Brazil overturns Bolsonaro’s ban on deleting social media posts


The Brazilian Senate and the Supreme Court have revoked a rule issued last week by President Jair Bolsonaro that prohibits social networks from removing what they deem to be false information about the upcoming presidential election.

Double move by court and parliament late Tuesday was soon killed One of the most restrictive and intrusive internet laws It was imposed on a democratic country. It was a keen rebuke for the president, who was already suffering from a series of political crises.

When Bolsonaro announced his policy, it was the first time the country had moved to stop social media companies from removing content that violated their rules.

The move surprised tech companies and Mr. Bolsonaro’s political opponents, as it appeared to be intended to allow the president and his allies to undermine confidence in next year’s presidential election.

In recent months, Bolsonaro has used social media to spread the claim that the only way he can lose an election is if the vote is fraudulent. Such claims would have been protected under the emergency measures issued by Mr. Bolsonaro last week. It gave social media companies 30 days of compliance.

However, on Tuesdays, the Supreme Court suspended the rules in force, and the President of the Brazilian Senate effectively shelved the rules.

Mauricio Santoro, a professor of international affairs at Rio de Janeiro State University, said: “Brazil’s leadership finally understands how important the Internet is to Brazil’s political life.”

Bolsonaro used the internet to become president in 2018 and used social networks to spread his right-wing populism brand. Now, in the face of crises such as pandemics, corruption polls, and declining polls, he is looking back at social media. This time I am trying to save the president.

In posts and videos on the Internet, Bolsonaro attacked the Supreme Court, promoting unproven treatments for the coronavirus and calling for national protests against his political opponents. The social media company has deleted some of his posts about the coronavirus.

Then last week, on the eve of a national protest, he issued a so-called interim measure, a kind of emergency order aimed at dealing with emergencies. This policy allows social media companies to remove only posts that contain certain types of content, such as nudity, crime promotion, and piracy. To remove the other posts, the company had to get a court order.

The Bolsonaro government could also limit the ability of social media companies to delete user accounts, protecting Mr. Bolsonaro from the fate suffered by his political ally, former President Donald J. Trump.Mr. Trump Stopped his megaphone Earlier this year, a major social network locked him out of the site.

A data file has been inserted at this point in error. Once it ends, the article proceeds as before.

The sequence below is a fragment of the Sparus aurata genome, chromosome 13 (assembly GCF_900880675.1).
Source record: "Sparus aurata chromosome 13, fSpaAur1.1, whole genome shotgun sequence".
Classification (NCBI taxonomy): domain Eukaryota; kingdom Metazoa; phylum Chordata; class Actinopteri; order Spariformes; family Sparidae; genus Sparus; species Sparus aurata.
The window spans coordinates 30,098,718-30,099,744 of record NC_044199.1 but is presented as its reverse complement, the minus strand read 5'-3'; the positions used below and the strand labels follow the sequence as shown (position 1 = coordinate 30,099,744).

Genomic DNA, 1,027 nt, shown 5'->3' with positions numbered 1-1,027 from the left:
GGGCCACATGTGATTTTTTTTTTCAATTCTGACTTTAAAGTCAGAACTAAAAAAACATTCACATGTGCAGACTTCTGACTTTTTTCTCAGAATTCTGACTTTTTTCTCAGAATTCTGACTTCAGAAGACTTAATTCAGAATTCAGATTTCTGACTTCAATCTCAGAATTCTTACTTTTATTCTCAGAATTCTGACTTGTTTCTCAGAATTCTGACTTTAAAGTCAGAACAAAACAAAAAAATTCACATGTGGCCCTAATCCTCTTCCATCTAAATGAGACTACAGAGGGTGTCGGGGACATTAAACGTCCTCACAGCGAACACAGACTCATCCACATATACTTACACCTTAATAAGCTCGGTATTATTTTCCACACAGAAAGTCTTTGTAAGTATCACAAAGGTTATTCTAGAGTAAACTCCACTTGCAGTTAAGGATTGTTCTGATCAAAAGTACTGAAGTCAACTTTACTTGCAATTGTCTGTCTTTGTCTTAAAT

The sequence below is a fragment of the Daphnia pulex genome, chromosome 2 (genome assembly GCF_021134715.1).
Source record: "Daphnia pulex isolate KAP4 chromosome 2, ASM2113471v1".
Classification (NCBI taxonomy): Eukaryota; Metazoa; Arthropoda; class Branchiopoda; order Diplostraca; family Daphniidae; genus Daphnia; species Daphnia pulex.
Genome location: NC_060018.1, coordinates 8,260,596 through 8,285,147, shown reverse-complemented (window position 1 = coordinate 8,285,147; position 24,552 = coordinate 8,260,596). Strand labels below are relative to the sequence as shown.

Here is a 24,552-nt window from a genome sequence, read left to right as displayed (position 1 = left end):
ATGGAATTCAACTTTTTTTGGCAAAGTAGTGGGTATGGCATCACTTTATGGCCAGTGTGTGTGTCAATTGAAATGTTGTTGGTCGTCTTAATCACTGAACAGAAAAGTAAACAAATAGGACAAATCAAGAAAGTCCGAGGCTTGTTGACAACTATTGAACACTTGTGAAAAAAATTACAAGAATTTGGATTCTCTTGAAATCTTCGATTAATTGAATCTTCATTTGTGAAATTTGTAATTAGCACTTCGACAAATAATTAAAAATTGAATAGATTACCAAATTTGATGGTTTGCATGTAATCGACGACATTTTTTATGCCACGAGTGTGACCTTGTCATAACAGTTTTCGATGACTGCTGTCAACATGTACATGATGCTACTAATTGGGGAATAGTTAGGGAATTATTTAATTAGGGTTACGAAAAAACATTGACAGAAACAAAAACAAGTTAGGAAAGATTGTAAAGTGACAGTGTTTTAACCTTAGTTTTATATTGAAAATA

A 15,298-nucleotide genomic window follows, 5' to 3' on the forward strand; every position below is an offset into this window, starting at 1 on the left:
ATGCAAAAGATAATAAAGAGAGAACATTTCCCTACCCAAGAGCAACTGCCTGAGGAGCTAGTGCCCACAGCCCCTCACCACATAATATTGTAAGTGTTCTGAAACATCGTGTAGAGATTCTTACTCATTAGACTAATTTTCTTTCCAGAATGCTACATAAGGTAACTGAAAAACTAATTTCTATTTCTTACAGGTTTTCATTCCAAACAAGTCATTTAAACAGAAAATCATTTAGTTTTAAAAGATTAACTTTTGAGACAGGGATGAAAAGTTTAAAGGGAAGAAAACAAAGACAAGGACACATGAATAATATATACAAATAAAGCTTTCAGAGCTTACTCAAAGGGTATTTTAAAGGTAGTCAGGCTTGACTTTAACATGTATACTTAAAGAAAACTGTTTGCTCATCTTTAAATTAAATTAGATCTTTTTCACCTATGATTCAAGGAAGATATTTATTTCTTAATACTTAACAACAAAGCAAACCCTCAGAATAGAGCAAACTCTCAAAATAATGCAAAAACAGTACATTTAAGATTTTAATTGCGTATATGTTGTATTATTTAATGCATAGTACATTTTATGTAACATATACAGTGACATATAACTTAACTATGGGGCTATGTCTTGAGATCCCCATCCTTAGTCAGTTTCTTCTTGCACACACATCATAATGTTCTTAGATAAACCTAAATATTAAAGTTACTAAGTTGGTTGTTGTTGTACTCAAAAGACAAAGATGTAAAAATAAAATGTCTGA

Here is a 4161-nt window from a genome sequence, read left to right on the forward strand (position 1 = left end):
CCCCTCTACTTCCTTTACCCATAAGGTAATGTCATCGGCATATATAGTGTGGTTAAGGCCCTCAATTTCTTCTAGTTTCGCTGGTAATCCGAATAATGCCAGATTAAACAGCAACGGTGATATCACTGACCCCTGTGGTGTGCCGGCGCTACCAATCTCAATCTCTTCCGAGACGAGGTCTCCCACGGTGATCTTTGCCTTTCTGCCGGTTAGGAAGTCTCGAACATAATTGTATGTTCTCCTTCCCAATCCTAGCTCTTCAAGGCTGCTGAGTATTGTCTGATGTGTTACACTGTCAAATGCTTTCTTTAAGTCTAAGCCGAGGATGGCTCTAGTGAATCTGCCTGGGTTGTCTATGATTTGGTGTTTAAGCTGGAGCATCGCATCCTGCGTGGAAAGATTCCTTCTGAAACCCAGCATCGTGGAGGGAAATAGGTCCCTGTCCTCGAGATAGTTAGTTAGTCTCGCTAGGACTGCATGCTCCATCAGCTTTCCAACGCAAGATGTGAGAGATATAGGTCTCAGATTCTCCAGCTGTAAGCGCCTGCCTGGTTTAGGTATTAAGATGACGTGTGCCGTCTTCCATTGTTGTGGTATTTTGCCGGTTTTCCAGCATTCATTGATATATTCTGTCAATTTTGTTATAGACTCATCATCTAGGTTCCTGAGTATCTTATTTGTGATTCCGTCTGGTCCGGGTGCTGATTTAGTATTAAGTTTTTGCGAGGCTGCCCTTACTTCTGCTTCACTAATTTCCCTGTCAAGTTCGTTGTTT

Social media companies have assassinated the new rules, saying they would allow false information to spread. A spokeswoman for Twitter praised the actions of the Senate and the Supreme Court on Wednesday, saying Bolsonaro’s policies “damage the value and consensus” of Brazil’s Internet law. Facebook and YouTube declined to comment.

Mr Bolsonaro’s government did not respond to requests for comment.

The Brazilian Supreme Court is investigating disinformation activities in the country, and Mr. Bolsonaro was the subject of those investigations last month. Judge Alexander Demoraes, a member of the court, imprisoned some of the president’s supporters for funding and inciting violence and anti-democratic acts.

Bolsonaro called these arrests political motivations, and Judge Moraes was the target of national protests by presidential supporters this month.

In the United States, conservative politicians have sought to pass similar legislation. This is part of a larger battle with Silicon Valley over what is considered right-wing censorship by tech companies.

Florida Passed the law In May, it tried to prevent social networks from removing political candidates from the site, Federal judge blocked it one month later. NS The Governor of Texas has signed a similar law last week.

In Brazil, the rules issued by Mr. Bolsonaro faced a long probability.

Such interim measures will expire in 120 days unless the Brazilian Parliament makes them permanent. Instead, Senate President Rodrigo Pacheco sent them back to Mr. Bolsonaro in just over a week, effectively killing the bill.

The Senate and the Supreme Court said the rules should not have been issued as an interim measure because they were not dealing with emergencies and Congress was discussing bills to regulate social networks.

Carlos Afonso Souza, a professor at Rio de Janeiro State University, who specializes in Internet law, said the rules were bad for the country. “There was overall concern that the online environment could be more toxic and more dangerous,” he said.

Afonso Souza said a Senate decision restricted Bolsonaro from issuing the same rules this year, but he could try again in 2022.

Given next year’s presidential election and Bolsonaro’s low vote, Santoro hopes to try something else so that the president can continue to spread the message over the Internet. Said.

“He’s not going to stop this fight so easily,” he said. “The internet is very important to him.”

Brazil overturns Bolsonaro’s ban on deleting social media posts

Source link Brazil overturns Bolsonaro’s ban on deleting social media posts


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